Attention, NBA Western Conference coaches! Run, don't walk, to cast your ballots to add four—that's right, four—point guards to the conference's All-Star roster. They are Tim Hardaway of the Warriors, Kevin Johnson of the Suns, Terry Porter of the Trail Blazers and John Stockton of the Jazz. You know these guys. Chances are, they've already broken your hearts, not to mention your zone traps.
After the fans select the Ail-Star starters for the Feb. 10 game in Charlotte, a process that was to have been completed this Wednesday, the coaches in both the Western and Eastern conferences will vote on the roster additions. The coaches, who cannot vote for their own players, will select two guards, two forwards, one center and two so-called wild card players. Thus, behind the West's starting guards—who will be Magic Johnson of the Lakers and Clyde Drexler of the Blazers if their places in last week's balloting hold up—here is room for the aforementioned point guards.
Yes, they are all short guys—Porter is the tallest, at 6'2"—but who cares if the West's backcourt roster looks like something from the World Basketball League? This is an All-Star Game for the league's best players, and the regular-season play of those six guards demands that they all be included. And, coaches, don't worry that there's only one true shooting guard (Drexler) in the bunch. Nomenclature doesn't matter much in All-Star games, and, besides, the two Johnsons and Porter can all play the two-guard position.
January 28, 1991
I also hereby offer the following additional suggestions to the coaches in both conferences:
WEST—The center behind starter David Robinson of the Spurs should be Kevin Duckworth of the Blazers. (Akeem Olajuwon of the Rockets and Roy Tarpley of the Mavericks are out with an eye injury and a knee injury, respectively.) Behind projected starting forwards Karl Malone of the Jazz and Chris Mullin of the Warriors, the coaches should add Tom Chambers of the Suns and James Worthy of the Lakers.
Regrettably excluded from my list are guards Rolando Blackman and Derek Harper of the Mavericks, Jeff Hornacek of the Suns and Mitch Richmond of the Warriors, as well as forwards Xavier McDaniel of the Suns and Buck Williams of the Blazers.
EAST—Three guards, three forwards and one center should be added to back up guards Michael Jordan of the Bulls and Isiah Thomas of the Pistons, forwards Charles Barkley (due back from an ankle injury this week) of the 76ers and Larry Bird of the Celtics, and center Patrick Ewing of the Knicks. I recommend guards Joe Dumars of the Pistons, Reggie Miller of the Pacers and Ricky Pierce of the Bucks; forwards Bernard King of the Bullets, Kevin McHale of the Celtics and Dominique Wilkins of the Hawks; and center Brad Daugherty of the Cavaliers. If Bird can't perform because of his ailing back, which had kept him out of six straight games at week's end, King should start at forward and Dennis Rodman of the Pistons should be awarded the other spot on the roster.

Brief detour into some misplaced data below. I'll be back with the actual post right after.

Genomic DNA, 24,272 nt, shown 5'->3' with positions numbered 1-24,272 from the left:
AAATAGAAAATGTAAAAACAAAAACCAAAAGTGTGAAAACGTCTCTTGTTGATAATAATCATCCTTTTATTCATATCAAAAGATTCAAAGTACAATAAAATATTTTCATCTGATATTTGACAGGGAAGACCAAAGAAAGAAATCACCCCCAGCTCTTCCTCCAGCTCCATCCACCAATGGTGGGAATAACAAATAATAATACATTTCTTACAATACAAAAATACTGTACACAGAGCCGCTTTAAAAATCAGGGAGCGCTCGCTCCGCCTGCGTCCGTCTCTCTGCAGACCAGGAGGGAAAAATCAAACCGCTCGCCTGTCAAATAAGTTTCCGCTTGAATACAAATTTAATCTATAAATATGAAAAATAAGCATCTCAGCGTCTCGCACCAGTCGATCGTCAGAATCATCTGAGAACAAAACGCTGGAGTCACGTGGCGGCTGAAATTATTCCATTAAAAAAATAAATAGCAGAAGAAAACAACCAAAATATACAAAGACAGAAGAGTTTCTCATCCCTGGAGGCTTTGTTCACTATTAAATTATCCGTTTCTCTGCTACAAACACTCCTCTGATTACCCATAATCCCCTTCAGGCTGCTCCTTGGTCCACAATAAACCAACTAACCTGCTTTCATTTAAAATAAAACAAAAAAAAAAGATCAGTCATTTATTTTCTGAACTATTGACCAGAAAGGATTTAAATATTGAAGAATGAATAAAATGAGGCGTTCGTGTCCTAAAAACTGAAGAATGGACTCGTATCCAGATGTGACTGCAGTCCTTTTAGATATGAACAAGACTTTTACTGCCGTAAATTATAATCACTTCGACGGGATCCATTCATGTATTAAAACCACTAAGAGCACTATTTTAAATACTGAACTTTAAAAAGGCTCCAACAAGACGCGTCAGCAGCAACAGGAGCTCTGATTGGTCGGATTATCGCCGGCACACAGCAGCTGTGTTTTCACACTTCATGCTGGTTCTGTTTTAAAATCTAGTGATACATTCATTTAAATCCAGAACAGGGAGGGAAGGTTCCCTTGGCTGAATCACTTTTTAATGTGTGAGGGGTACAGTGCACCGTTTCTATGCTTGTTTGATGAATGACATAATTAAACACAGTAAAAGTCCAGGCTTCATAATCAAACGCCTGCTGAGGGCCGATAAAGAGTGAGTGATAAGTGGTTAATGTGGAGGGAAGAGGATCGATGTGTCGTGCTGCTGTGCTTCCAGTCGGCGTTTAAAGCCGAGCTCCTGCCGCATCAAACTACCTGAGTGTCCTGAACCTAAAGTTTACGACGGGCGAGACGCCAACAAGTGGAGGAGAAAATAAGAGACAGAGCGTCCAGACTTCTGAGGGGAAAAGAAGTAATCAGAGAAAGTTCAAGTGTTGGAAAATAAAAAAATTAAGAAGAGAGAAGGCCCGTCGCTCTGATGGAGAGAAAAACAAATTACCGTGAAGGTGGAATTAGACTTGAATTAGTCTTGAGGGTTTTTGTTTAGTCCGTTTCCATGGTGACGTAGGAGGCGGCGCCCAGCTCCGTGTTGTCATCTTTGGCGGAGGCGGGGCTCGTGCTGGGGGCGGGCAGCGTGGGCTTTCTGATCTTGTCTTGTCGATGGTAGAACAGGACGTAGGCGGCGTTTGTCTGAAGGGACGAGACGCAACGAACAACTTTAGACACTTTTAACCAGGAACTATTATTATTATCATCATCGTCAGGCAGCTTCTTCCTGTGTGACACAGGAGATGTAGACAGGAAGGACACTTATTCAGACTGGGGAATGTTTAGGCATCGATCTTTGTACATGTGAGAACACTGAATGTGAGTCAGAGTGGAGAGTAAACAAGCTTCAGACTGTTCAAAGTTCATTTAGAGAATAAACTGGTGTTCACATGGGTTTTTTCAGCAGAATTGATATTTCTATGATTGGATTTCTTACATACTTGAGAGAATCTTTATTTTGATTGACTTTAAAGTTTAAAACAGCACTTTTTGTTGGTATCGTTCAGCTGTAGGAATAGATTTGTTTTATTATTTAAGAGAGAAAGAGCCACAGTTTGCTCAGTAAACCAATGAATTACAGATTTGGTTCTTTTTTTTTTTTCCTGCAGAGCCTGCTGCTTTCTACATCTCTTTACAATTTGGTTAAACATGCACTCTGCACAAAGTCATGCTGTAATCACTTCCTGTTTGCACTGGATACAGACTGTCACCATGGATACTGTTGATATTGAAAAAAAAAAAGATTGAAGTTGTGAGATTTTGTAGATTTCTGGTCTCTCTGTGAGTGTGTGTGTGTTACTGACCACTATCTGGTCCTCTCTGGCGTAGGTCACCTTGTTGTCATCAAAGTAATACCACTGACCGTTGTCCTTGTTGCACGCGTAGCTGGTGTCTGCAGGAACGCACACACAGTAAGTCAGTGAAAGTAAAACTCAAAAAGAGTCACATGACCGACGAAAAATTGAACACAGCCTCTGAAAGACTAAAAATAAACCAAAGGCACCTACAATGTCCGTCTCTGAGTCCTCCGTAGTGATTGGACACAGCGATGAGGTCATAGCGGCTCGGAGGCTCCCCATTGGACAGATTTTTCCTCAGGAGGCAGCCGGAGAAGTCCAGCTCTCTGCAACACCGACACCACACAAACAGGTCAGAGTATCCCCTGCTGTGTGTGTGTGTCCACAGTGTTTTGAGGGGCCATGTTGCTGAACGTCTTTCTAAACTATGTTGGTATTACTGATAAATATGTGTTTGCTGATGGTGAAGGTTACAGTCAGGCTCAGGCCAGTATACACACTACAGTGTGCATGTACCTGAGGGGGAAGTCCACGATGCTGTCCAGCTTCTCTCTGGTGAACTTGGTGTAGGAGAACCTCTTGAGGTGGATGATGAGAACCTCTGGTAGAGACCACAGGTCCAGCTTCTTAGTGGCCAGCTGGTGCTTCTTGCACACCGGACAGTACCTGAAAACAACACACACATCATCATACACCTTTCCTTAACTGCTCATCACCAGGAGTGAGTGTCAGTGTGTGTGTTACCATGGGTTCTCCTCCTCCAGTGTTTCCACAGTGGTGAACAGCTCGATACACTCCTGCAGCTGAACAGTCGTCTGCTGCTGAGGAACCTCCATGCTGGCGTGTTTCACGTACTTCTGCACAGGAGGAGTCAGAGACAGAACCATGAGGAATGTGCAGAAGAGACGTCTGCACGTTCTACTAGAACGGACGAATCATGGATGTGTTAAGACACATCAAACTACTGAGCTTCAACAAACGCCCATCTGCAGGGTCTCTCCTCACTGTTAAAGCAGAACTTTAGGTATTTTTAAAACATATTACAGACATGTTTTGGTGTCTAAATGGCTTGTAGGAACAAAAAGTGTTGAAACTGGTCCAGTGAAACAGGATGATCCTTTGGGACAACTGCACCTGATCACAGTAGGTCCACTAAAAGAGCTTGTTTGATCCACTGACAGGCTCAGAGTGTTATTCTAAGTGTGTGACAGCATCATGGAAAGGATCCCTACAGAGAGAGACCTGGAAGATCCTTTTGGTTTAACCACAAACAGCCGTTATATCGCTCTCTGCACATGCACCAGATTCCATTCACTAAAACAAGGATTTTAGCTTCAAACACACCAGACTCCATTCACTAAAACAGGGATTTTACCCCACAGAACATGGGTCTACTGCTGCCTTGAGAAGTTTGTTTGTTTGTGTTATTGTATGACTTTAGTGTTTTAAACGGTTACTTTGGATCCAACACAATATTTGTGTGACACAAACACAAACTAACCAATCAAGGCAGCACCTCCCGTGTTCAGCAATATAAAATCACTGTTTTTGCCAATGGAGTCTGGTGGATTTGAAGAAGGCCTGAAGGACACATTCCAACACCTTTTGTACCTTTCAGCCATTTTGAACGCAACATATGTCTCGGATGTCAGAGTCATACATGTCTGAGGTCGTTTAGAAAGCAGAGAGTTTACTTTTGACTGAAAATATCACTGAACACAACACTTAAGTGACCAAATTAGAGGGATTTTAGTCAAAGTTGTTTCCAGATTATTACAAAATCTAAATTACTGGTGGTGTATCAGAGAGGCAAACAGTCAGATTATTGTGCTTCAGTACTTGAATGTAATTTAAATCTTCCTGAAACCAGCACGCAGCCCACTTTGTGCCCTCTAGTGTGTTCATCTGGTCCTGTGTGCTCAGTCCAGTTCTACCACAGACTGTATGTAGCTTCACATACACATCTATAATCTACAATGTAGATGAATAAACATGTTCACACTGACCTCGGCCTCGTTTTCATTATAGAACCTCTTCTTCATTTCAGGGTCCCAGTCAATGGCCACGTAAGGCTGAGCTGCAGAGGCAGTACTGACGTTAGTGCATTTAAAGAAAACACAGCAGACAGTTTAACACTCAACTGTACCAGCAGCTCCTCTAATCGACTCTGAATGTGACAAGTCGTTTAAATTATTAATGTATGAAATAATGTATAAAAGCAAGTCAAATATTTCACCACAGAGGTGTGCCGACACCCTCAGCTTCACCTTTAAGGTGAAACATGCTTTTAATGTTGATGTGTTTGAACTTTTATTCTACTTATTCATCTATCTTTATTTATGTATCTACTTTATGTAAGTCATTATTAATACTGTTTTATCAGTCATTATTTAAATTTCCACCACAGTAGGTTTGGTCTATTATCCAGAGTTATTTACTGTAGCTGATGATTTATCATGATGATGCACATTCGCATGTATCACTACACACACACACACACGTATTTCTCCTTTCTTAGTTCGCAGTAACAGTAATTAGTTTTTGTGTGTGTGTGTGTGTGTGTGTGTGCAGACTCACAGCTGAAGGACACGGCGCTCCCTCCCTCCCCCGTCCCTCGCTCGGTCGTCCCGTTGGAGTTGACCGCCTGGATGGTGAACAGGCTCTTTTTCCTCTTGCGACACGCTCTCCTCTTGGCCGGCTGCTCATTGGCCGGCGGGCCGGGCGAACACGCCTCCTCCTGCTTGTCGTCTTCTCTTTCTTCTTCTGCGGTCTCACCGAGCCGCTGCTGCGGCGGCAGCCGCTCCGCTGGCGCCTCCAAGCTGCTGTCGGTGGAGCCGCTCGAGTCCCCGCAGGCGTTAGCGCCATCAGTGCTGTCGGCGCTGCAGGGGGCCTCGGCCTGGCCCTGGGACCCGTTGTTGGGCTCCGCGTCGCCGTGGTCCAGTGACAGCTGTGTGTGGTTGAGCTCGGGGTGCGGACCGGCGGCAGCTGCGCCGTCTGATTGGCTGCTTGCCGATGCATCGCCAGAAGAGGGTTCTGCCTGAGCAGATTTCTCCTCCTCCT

Players who don't seem likely to make the game and have good reason to be disappointed include forwards Rodman (perhaps), Larry Nance of the Cavs and Scottie Pippen of the Bulls; center Robert Parish of the Celtics; and guards Jay Humphries and Alvin Robertson of the Bucks and Reggie Lewis of the Celtics.
And who will be disappointed without good reason? Charles Oakley of the Knicks. He always is.
One player who will not be part of the All-Star Weekend festivities is Gerry Wright, a 6'7" swingman for the Rockford Lightning of the CBA. Wright is known—well, sort of known—as Sir Jamalot, in recognition of his dunking ability in general and his signature "cartwheel" dunk in particular. It would have been a nice gesture if the NBA had invited Wright to compete in the slam-dunk contest on Feb. 9, if only to reward the CBA for the years it has fed talent to the NBA. After all, a Soviet player, Rimas Kurtinaitis, was invited to compete in the three-point shootout at the 1989 All-Star Game in Houston. (He finished last.)
Sir Jamalot last publicly performed his cartwheel dunk during last season's CBA All-Star festivities. The move is exactly what it sounds like. Wright, a southpaw, holds the ball in his left hand, takes a running start, goes into a cartwheel near the foul line and springs out of the cartwheel into a dunk, (WARNING: Don't try this at home.)
Wright's maneuver would have been a showstopper in Charlotte. But the league says it never considered inviting him to the contest, since it has enough trouble whittling down the list of NBA dunking worthies. Wilkins, Shawn Kemp of the Sonics, Kenny Smith of the Rockets, Rex Chapman and Kendall Gill of the Hornets, Otis Smith of the Magic, Dee Brown of the Celtics and Kenny Williams of the Pacers will be in this year's dunk field. Jordan decided to skip the competition.
Wright says he never had much hope of being asked to compete in Charlotte. "Sure, I would've liked to have been invited," he said. "The thrill, the competitive spirit of going against all those guys. But I'm not going to carry it around with me. Anyway, dunking might be the most exciting part of my game, but it's not the best part." Unfortunately for Jamalot, most NBA scouts do not agree, and he is considered a long shot to make The Show.